At the time this is published, Britain will have left the European Union. It feels very strange to be writing those words, in part because I believed it wouldn’t ever actually happen.
It’s also given rise to an odd sense of emotion – trepidation tempered with excitement. As we stand on the cusp of a new decade bristling with opportunities, will Britain seize them and reinvent itself as a hub of economic and social dynamism, or will it become an isolated, out-dated Little England, as some predict?
Putting all my cards on the table, my inner-optimist tells me we will see the former, not the latter, outcome. Although we may be leaving the world’s largest and most successful single market, it is one that is currently riven with inconsistency, anaemic economic growth, and social welfare costs that make the eyes water. I hope it can work its way out of its current malaise, but looking at the national level, especially to France, Spain and Italy, where individual governments can’t balance their budgets or get to grips with their groaning public commitments, I don’t see much hope of them fixing the problem soon at a supra-national level.
The main opportunity for Britain in the next decade is deregulation of the market, allowing innovation to flourish. 5 million people in the UK are now self-employed, the highest ever percentage of the workforce. Risk-taking entrepreneurship will be the lifeblood of the increasingly dynamic British economy. It will create new jobs and entirely new industries, as Europe seeks to protect its own increasingly archaic businesses in the age of mass disruption. Even Germany, Europe’s engine room, is seeing its manufacturing base being hallowed out as it fails to adapt to a rapidly changing global economic environment. As a friend pointed out to me the other day, where is the European version of Amazon and Google? Europe’s reaction to these game-changing businesses is not to compete with them by creating something bigger and better, it’s to regulate them. Always regulation.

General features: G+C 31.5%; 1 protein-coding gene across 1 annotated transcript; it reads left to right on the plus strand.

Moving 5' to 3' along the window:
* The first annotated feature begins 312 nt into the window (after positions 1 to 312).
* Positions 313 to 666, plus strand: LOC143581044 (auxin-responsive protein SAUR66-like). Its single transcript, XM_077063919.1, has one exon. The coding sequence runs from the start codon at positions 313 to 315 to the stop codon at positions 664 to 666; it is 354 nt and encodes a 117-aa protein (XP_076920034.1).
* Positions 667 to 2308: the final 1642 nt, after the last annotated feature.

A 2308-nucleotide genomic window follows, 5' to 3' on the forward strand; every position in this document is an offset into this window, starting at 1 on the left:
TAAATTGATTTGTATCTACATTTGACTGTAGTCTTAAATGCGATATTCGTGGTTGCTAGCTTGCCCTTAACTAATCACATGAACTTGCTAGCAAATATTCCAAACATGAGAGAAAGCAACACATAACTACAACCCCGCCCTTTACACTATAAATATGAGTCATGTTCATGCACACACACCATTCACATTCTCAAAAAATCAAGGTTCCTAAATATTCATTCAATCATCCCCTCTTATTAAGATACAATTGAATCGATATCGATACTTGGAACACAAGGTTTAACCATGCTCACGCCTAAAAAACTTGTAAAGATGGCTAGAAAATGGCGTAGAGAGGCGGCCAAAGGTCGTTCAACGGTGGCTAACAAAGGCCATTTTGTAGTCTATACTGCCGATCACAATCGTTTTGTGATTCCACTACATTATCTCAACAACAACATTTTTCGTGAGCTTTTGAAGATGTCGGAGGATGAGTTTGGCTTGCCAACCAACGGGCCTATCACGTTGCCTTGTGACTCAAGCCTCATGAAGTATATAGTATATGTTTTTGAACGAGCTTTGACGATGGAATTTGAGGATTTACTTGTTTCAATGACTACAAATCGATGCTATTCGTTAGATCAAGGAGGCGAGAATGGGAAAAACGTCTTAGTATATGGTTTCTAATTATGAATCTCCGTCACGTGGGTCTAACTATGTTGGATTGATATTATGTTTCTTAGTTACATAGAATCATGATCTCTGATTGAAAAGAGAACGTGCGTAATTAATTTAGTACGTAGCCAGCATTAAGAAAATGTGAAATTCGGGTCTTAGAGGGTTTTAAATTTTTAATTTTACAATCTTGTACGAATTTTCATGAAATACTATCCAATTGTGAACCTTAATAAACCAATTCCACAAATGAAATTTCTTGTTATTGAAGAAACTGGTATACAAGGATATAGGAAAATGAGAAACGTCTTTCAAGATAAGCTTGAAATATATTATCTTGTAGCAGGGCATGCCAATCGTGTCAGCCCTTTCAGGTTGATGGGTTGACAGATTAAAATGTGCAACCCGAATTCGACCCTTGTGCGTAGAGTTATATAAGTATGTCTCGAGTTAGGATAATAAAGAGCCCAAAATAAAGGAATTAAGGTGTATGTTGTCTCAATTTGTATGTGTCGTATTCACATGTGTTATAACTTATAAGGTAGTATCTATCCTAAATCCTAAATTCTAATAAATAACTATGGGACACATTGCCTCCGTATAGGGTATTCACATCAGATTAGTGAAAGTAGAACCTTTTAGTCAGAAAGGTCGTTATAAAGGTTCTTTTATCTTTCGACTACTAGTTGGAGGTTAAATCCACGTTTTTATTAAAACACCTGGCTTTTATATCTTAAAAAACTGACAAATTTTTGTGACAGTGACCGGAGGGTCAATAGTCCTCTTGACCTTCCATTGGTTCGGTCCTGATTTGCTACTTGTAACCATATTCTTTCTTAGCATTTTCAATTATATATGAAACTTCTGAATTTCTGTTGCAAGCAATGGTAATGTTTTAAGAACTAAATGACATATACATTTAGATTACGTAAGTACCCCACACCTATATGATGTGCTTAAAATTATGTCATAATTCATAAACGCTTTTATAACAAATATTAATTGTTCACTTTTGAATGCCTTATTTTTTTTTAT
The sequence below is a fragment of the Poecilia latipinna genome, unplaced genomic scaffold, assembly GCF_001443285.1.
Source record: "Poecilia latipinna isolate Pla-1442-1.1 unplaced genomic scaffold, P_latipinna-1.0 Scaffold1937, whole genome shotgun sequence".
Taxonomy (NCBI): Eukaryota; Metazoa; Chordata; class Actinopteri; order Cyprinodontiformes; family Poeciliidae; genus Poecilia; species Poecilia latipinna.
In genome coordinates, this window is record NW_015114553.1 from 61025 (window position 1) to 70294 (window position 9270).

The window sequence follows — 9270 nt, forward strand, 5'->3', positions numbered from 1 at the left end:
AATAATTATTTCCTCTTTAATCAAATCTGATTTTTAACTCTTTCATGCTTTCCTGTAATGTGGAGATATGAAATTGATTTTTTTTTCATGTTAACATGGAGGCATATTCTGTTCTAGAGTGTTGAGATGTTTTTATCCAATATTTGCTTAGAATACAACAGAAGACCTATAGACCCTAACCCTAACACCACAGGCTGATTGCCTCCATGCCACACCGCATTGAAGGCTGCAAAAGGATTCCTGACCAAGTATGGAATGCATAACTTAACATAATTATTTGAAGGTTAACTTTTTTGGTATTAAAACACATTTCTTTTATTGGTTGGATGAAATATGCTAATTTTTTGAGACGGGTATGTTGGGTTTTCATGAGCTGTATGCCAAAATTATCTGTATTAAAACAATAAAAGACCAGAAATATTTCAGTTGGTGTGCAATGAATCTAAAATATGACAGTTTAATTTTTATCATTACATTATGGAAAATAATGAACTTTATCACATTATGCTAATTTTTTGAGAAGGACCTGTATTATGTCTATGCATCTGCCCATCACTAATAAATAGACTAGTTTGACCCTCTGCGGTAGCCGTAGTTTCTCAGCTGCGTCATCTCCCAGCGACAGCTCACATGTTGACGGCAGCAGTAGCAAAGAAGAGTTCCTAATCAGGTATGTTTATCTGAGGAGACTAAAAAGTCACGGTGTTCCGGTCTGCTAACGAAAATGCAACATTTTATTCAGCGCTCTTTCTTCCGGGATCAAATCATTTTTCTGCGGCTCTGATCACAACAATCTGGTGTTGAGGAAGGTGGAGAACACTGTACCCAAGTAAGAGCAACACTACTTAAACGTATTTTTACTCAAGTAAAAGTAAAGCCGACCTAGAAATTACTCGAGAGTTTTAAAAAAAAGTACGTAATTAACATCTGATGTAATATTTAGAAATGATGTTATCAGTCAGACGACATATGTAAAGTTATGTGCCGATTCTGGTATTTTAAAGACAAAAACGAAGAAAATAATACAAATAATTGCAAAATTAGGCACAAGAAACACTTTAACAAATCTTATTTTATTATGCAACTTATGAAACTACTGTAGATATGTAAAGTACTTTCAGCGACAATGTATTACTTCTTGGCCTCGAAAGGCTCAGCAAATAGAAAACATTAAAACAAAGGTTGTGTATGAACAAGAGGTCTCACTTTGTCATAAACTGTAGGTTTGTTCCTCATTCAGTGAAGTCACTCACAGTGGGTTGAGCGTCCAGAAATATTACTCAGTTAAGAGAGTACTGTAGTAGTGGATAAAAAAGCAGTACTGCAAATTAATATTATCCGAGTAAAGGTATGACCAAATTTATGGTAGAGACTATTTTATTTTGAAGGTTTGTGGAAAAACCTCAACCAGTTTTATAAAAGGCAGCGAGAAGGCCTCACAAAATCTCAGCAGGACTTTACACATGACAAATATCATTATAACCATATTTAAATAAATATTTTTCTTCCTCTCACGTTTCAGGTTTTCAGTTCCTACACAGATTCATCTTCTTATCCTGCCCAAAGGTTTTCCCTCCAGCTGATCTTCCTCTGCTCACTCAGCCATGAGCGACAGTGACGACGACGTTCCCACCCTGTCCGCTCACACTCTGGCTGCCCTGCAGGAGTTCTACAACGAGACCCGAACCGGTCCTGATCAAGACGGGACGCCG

We know that protectionism and high regulation tends to lead to stagnation – just look at where Britain was in the 1970s. Unfortunately, the EU seems to be condemning an entire continent to the same exercise. I very much hope I am wrong in this analysis, but only time will tell.
Europe is also lacking leadership. Angela Merkel is about to head off of the global stage, but a career of hobbling her political rivals means there is no protégé (at least of any worth) who can step in and fill the void that she is about to leave. Macron has got his hands full now placating the very system in France that he was trying to reform; Italy has always had trouble governing itself, let alone taking on the mantle of continental leadership. The UK on the other hand finally has a government with a strong majority, and a some very audacious goals about where it wants to take the country. Time will tell whether that vision becomes a reality.
I predict the 2020s will become a polemic between low-regulation, high-growth economies versus high-regulation, low-growth economies. Britain now has the opportunity to show the world what a free, outward facing, economically pragmatic people can do. That for me is hugely exciting.